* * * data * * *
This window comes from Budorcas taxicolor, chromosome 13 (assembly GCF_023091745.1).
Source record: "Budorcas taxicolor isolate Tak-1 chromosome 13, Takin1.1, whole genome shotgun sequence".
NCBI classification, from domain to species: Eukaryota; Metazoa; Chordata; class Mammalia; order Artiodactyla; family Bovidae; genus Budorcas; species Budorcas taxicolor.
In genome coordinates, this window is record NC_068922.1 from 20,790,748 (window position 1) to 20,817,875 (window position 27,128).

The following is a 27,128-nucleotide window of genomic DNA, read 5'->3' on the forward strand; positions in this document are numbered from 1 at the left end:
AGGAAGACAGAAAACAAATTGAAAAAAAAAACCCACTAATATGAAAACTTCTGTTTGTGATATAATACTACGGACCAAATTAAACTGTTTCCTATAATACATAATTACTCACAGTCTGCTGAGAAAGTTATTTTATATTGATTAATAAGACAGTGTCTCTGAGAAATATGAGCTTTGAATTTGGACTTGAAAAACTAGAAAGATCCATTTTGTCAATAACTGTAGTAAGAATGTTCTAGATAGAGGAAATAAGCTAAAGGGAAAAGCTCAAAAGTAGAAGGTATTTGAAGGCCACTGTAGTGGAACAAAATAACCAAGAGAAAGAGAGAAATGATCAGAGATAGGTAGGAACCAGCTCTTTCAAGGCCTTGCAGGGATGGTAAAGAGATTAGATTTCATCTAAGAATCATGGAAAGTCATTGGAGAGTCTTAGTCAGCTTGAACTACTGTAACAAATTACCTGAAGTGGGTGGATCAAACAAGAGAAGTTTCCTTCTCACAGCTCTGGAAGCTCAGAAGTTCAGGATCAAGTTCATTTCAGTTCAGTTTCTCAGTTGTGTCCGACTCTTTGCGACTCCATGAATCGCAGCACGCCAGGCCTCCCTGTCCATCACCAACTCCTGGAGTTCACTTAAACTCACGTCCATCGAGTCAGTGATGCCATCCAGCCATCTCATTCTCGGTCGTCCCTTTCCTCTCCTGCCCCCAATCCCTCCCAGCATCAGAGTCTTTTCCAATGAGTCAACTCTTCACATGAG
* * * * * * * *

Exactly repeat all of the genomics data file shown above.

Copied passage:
This window comes from Budorcas taxicolor, chromosome 13 (assembly GCF_023091745.1).
Source record: "Budorcas taxicolor isolate Tak-1 chromosome 13, Takin1.1, whole genome shotgun sequence".
NCBI classification, from domain to species: Eukaryota; Metazoa; Chordata; class Mammalia; order Artiodactyla; family Bovidae; genus Budorcas; species Budorcas taxicolor.
In genome coordinates, this window is record NC_068922.1 from 20,790,748 (window position 1) to 20,817,875 (window position 27,128).

The following is a 27,128-nucleotide window of genomic DNA, read 5'->3' on the forward strand; positions in this document are numbered from 1 at the left end:
AGGAAGACAGAAAACAAATTGAAAAAAAAAACCCACTAATATGAAAACTTCTGTTTGTGATATAATACTACGGACCAAATTAAACTGTTTCCTATAATACATAATTACTCACAGTCTGCTGAGAAAGTTATTTTATATTGATTAATAAGACAGTGTCTCTGAGAAATATGAGCTTTGAATTTGGACTTGAAAAACTAGAAAGATCCATTTTGTCAATAACTGTAGTAAGAATGTTCTAGATAGAGGAAATAAGCTAAAGGGAAAAGCTCAAAAGTAGAAGGTATTTGAAGGCCACTGTAGTGGAACAAAATAACCAAGAGAAAGAGAGAAATGATCAGAGATAGGTAGGAACCAGCTCTTTCAAGGCCTTGCAGGGATGGTAAAGAGATTAGATTTCATCTAAGAATCATGGAAAGTCATTGGAGAGTCTTAGTCAGCTTGAACTACTGTAACAAATTACCTGAAGTGGGTGGATCAAACAAGAGAAGTTTCCTTCTCACAGCTCTGGAAGCTCAGAAGTTCAGGATCAAGTTCATTTCAGTTCAGTTTCTCAGTTGTGTCCGACTCTTTGCGACTCCATGAATCGCAGCACGCCAGGCCTCCCTGTCCATCACCAACTCCTGGAGTTCACTTAAACTCACGTCCATCGAGTCAGTGATGCCATCCAGCCATCTCATTCTCGGTCGTCCCTTTCCTCTCCTGCCCCCAATCCCTCCCAGCATCAGAGTCTTTTCCAATGAGTCAACTCTTCACATGAG